How Yellowknife sucks up most all of the juice of devolution

As of April first, a legal contract with Canada expands the Government of the Northwest Territories’ authority and its bureaucracy to manage public land, water and resources. It’s called devolution, and it’s no joke. More revenue from resources such as mining, oil and gas will stay in the NWT instead of flowing directly to Ottawa. How will that affect Yellowknife? For starters, it makes the GNWT headquarters bigger: departments like Industry, Tourism and Investment are expanding, and a new Lands Department is being created. It will also increase the GNWT’s budget – all that expansion will cost. And most of the money, whether in royalties, salaries, services, or purchasing, will stay in Yellowknife.

Yellowknife will also see the lion’s share of jobs that result from devolution. Recruiting skilled workers, mostly from southern Canada, will boost the local economy. As well, when the Lands and Resources Devolution Agreement was passed in Parliament, it was bundled into a bill that also changed the Mackenzie Valley Resource Management Act. That’s the law that set up public boards to oversee use of land and water along the valley, negotiated through land-claim agreements. So now, land-claim-created jobs that were once in the regions will also move to Yellowknife, or be eliminated. The Premier himself has said that those jobs lost by the regions will be replaced by expanding GNWT operations in those same places. So the increased power and authority of the GNWT will also be felt in the regional centers. That expansion will further decrease the power and influence of Indigenous governments on their own lands. That was the price of devolution, when it was bundled with MVRMA changes in Bill C15.

One of the branding mantras for the devolution agreement was Northern control of Northern resources. Based on this government’s track record, we certainly cannot assume that decisions will reflect the will of, or the values of Northerners. Decisions will instead reflect the will of the current Cabinet, which is in turn influenced by senior Yellowknife-based bureaucrats – or outsiders they have chosen as technical advisors, such as the Alberta Energy Regulator, widely criticized for being captured by industry. So in that sense we can really read it as: Yellowknife control of Northern resources. And we all know that most of the resources are not in our backyard: they are in the regions. This further unbalances the power relations with Aboriginal governments, some of which have promised to fight back on the MVRMA changes, possibly in the courts or in various other venues such as the intergovernmental resource management mechanism being created under devolution, which will very much need Aboriginal governments to participate, willingly.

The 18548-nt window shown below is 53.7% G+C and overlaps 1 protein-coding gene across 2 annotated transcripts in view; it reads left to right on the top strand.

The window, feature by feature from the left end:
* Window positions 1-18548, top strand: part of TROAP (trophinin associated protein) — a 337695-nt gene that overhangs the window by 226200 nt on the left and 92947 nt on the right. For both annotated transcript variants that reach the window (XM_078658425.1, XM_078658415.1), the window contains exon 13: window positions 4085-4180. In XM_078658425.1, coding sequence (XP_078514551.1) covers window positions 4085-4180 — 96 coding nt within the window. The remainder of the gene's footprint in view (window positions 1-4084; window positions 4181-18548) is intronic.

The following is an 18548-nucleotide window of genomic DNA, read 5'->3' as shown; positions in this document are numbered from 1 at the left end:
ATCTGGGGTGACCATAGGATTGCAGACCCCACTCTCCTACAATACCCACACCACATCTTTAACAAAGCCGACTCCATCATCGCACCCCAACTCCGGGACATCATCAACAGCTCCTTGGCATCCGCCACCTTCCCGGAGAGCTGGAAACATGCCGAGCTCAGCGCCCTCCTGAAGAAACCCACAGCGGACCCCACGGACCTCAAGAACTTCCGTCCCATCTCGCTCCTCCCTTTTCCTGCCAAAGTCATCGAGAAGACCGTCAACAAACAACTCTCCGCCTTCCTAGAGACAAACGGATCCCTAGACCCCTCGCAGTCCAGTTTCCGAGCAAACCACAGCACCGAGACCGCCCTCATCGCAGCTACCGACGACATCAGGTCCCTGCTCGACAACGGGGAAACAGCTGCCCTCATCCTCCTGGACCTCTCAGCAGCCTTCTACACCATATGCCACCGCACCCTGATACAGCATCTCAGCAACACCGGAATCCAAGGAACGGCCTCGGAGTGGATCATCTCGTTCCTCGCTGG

No one can say that anyone is losing anything as a result of the Devolution Agreement because they live in Yellowknife. However, the GNWT legislature’s increasingly undemocratic governing practices began to emerge within the context of devolution, specifically when the agreement was signed despite significant legitimate concerns brought forward by Aboriginal governments.


Since then, this legislature has denied Yellowknife equitable representation in the Electoral Boundary discussions, denied NWT residents having a vote on devolution, supported bundling devolution and MVRMA changes together over a majority of representative organizations’ objections, and now has passed a motion asking Canada to allow MLAs to extend their own term by a year, using devolution as a partial rationale. In order to meet a deadline that the GNWT is clearly unprepared for, necessary legislation is being rushed through committee reviews in the legislative assembly, effectively preventing public scrutiny of the laws that will implement the GNWT’s new powers.

What distinguishes the devolution agreement is not its content. What distinguishes this devolution agreement is that any conceptual or substantive good it might have had began to be undermined and tainted long ago by the manner of its getting. We have all at some point in our lives, experienced the taste of an ill-gotten gain. And while this devolution might be good for Yellowknife, it sure don’t taste sweet.

A political advisor and analyst, Stephanie Irlbacher-Fox is a graduate of Samuel Hearne Secondary School in Inuvik and holds a PhD from Cambridge University. She is an advisory board member and political correspondent for Northern Public Affairs magazine, and lives in Yellowknife with her husband Andrew and their two boys.


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